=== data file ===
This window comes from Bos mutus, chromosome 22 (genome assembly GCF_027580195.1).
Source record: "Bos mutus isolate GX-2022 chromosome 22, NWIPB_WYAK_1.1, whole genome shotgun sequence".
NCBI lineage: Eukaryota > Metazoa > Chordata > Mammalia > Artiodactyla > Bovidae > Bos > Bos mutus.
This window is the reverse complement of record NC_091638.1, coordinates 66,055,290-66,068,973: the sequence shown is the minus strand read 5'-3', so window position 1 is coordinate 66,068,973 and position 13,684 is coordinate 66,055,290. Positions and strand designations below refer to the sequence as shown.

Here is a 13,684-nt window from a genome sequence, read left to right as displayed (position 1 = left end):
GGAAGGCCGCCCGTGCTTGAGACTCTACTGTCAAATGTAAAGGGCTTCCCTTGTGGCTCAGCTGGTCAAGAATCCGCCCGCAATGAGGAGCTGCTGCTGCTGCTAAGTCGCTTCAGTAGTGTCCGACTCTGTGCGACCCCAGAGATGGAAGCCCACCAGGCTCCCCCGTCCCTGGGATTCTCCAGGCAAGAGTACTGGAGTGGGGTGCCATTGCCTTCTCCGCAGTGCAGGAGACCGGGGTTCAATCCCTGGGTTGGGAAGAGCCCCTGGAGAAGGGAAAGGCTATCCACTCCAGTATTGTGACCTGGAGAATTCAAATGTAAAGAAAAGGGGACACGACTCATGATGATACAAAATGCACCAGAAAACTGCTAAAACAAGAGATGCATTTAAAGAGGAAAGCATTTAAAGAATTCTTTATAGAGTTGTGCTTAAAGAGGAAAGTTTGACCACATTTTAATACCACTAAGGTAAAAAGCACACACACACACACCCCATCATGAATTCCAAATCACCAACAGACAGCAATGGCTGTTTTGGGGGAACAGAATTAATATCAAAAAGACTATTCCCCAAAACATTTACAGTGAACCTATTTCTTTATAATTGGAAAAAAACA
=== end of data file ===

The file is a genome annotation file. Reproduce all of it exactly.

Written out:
This window comes from Bos mutus, chromosome 22 (genome assembly GCF_027580195.1).
Source record: "Bos mutus isolate GX-2022 chromosome 22, NWIPB_WYAK_1.1, whole genome shotgun sequence".
NCBI lineage: Eukaryota > Metazoa > Chordata > Mammalia > Artiodactyla > Bovidae > Bos > Bos mutus.
This window is the reverse complement of record NC_091638.1, coordinates 66,055,290-66,068,973: the sequence shown is the minus strand read 5'-3', so window position 1 is coordinate 66,068,973 and position 13,684 is coordinate 66,055,290. Positions and strand designations below refer to the sequence as shown.

Here is a 13,684-nt window from a genome sequence, read left to right as displayed (position 1 = left end):
GGAAGGCCGCCCGTGCTTGAGACTCTACTGTCAAATGTAAAGGGCTTCCCTTGTGGCTCAGCTGGTCAAGAATCCGCCCGCAATGAGGAGCTGCTGCTGCTGCTAAGTCGCTTCAGTAGTGTCCGACTCTGTGCGACCCCAGAGATGGAAGCCCACCAGGCTCCCCCGTCCCTGGGATTCTCCAGGCAAGAGTACTGGAGTGGGGTGCCATTGCCTTCTCCGCAGTGCAGGAGACCGGGGTTCAATCCCTGGGTTGGGAAGAGCCCCTGGAGAAGGGAAAGGCTATCCACTCCAGTATTGTGACCTGGAGAATTCAAATGTAAAGAAAAGGGGACACGACTCATGATGATACAAAATGCACCAGAAAACTGCTAAAACAAGAGATGCATTTAAAGAGGAAAGCATTTAAAGAATTCTTTATAGAGTTGTGCTTAAAGAGGAAAGTTTGACCACATTTTAATACCACTAAGGTAAAAAGCACACACACACACACCCCATCATGAATTCCAAATCACCAACAGACAGCAATGGCTGTTTTGGGGGAACAGAATTAATATCAAAAAGACTATTCCCCAAAACATTTACAGTGAACCTATTTCTTTATAATTGGAAAAAAACA